When you add a SQL user with the same user ID’s manually on several environments you will see that after a restore this user has no permissions when he tries to acces that database although he seems to be present when you check the SQL properties. The explication is simple, the SID for that user […]
If you want to check the processes running on your SQL server you can find all the info you need in sys.dm_exec_requests. SELECT command, s.text, start_time, percent_complete, CAST(((DATEDIFF(s,start_time,GetDate()))/3600) as varchar) + ‘ hour(s), ‘ + CAST((DATEDIFF(s,start_time,GetDate())%3600)/60 as varchar) + ‘min, ‘ + CAST((DATEDIFF(s,start_time,GetDate())%60) as varchar) + ‘ sec’ as running_time, CAST((estimated_completion_time/3600000) as varchar) + ‘ […]
If you want to check in SQL when your databases was last back-upped (+ the type of back-up), you can execute the script below. this will list you everything of the last 7 days. SELECT CONVERT(CHAR(100), SERVERPROPERTY(’Servername’)) AS Server, msdb.dbo.backupset.database_name, msdb.dbo.backupset.backup_start_date, msdb.dbo.backupset.backup_finish_date, msdb.dbo.backupset.expiration_date, CASE msdb..backupset.type WHEN ‘D’ THEN ‘Database’ WHEN ‘I’ THEN ‘Differential database’ WHEN […]
If you want to check in SQL when your databases was last restored, you can execute the script below. SELECT [rs].[destination_database_name] , [rs].[restore_date] , [bs].[backup_start_date] , [bs].[backup_finish_date] , [bs].[database_name] AS [source_database_name] , [bmf].[physical_device_name] AS [backup_file_used_for_restore] FROM msdb..restorehistory rs INNER JOIN msdb..backupset bs ON [rs].[backup_set_id] = [bs].[backup_set_id] INNER JOIN msdb..backupmediafamily bmf ON [bs].[media_set_id] = [bmf].[media_set_id] ORDER […]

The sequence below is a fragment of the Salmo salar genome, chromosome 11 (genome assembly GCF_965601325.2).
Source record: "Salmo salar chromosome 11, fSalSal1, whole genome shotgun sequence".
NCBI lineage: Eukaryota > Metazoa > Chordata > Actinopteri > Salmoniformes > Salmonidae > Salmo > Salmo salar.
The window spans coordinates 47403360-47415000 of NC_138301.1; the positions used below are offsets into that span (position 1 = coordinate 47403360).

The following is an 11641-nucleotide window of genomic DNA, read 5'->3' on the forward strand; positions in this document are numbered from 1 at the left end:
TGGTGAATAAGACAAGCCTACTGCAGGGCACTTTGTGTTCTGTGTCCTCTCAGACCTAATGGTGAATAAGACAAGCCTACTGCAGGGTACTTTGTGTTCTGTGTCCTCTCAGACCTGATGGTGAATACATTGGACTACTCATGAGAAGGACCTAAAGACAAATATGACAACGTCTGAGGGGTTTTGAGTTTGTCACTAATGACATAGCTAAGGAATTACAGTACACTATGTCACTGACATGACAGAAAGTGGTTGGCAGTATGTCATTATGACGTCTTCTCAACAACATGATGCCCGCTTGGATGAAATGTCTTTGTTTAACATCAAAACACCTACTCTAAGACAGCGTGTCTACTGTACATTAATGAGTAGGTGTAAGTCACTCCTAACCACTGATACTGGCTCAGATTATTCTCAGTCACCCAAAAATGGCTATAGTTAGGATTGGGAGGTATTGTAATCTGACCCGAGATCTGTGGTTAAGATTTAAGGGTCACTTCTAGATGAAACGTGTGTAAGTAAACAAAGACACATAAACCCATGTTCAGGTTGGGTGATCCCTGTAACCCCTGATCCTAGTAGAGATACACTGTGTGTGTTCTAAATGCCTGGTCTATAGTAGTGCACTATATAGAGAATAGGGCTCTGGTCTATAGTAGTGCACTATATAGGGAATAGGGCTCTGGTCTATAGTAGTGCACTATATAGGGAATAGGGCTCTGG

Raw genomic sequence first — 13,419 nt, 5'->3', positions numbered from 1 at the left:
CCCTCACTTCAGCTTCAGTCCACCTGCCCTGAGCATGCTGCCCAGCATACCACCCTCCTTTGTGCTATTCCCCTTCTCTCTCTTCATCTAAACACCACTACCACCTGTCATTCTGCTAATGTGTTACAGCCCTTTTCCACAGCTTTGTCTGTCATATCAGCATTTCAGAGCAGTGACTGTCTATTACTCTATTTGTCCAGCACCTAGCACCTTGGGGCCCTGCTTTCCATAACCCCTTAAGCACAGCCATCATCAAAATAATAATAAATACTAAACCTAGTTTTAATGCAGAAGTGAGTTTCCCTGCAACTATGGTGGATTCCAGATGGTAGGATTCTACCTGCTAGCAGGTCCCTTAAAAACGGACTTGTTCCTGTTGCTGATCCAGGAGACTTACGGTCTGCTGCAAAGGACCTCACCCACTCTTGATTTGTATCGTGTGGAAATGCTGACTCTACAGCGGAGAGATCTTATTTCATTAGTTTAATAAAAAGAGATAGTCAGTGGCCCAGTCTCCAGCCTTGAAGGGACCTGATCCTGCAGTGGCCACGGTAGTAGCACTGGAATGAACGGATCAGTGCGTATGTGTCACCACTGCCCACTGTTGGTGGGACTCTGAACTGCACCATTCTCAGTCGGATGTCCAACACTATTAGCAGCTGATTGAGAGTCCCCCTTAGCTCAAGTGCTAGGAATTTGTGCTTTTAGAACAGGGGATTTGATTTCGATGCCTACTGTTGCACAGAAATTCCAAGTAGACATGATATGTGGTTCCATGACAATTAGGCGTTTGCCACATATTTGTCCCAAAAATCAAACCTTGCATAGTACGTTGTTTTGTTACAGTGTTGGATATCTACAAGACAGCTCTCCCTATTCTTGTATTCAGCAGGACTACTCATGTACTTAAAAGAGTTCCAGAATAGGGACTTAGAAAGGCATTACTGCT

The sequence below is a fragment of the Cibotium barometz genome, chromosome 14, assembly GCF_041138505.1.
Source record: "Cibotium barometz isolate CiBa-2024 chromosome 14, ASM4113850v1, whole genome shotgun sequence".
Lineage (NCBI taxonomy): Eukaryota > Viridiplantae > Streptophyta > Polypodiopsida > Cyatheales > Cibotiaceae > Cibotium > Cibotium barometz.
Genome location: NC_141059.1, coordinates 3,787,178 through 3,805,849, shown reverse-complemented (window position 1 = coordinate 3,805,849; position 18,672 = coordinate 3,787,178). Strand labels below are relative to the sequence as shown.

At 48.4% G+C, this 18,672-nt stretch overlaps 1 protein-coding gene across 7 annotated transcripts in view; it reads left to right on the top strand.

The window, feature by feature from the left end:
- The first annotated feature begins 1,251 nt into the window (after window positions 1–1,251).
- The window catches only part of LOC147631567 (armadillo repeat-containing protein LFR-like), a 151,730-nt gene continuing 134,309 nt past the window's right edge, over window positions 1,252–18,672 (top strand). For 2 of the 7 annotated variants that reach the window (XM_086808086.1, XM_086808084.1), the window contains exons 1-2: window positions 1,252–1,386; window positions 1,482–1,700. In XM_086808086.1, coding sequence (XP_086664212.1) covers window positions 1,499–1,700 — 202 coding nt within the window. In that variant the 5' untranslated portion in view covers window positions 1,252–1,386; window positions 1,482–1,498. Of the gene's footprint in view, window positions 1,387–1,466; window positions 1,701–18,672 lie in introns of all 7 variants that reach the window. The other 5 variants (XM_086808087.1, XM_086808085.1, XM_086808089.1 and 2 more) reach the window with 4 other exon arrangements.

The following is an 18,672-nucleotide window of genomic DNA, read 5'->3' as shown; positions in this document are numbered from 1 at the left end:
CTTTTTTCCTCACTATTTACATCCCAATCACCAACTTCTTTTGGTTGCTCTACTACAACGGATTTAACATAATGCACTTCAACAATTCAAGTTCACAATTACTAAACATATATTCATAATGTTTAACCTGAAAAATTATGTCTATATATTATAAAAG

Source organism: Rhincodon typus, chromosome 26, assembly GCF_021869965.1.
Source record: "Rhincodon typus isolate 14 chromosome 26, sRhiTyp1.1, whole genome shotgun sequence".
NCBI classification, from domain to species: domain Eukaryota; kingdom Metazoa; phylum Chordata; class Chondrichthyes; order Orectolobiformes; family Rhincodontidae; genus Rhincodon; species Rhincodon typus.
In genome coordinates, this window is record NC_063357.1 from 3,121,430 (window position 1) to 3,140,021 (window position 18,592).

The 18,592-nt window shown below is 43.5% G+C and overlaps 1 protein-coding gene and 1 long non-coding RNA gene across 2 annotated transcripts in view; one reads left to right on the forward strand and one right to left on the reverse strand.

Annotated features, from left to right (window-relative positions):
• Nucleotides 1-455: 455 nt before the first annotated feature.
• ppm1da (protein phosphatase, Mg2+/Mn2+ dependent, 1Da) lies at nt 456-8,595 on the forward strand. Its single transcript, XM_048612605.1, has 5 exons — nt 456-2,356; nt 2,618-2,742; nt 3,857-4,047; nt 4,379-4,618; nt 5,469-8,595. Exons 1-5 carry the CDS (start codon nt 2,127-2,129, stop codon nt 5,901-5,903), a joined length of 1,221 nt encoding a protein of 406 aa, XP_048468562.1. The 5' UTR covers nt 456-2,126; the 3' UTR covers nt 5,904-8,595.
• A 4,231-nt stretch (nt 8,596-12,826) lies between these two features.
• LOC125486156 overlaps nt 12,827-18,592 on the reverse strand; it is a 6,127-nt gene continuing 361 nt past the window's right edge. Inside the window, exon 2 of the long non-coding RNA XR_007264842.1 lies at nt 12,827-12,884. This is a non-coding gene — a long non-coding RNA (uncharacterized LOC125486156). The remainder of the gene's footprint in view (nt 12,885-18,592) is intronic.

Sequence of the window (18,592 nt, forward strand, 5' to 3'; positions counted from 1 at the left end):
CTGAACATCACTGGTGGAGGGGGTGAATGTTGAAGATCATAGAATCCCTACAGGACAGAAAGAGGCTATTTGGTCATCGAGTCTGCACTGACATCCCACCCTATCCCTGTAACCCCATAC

During my vacation I came across a older, but interesting article that shows you how you can monitor table size growth in SQL-server. With a bit of creativity you can create interesting report based on this information or you can just use the examples on the second page.
When you select/edit records in Microsoft SQL Server Management Studio (right click on a table), by default you can only edit the top 200 / select the top 1000 rows. You can easily change this parameter by going to Tools -> Options -> SQL Server Object Explorer and modifying the value of the appropriate property […]
I know there are much more fancy tools you can buy on the market than the standaard build-in Activity Monitor from SQL Server, but is a usefull tool that can help you monitor your Server. You can find it when you right-click on the server instance and then click on Activity Monitor. The 2 grids […]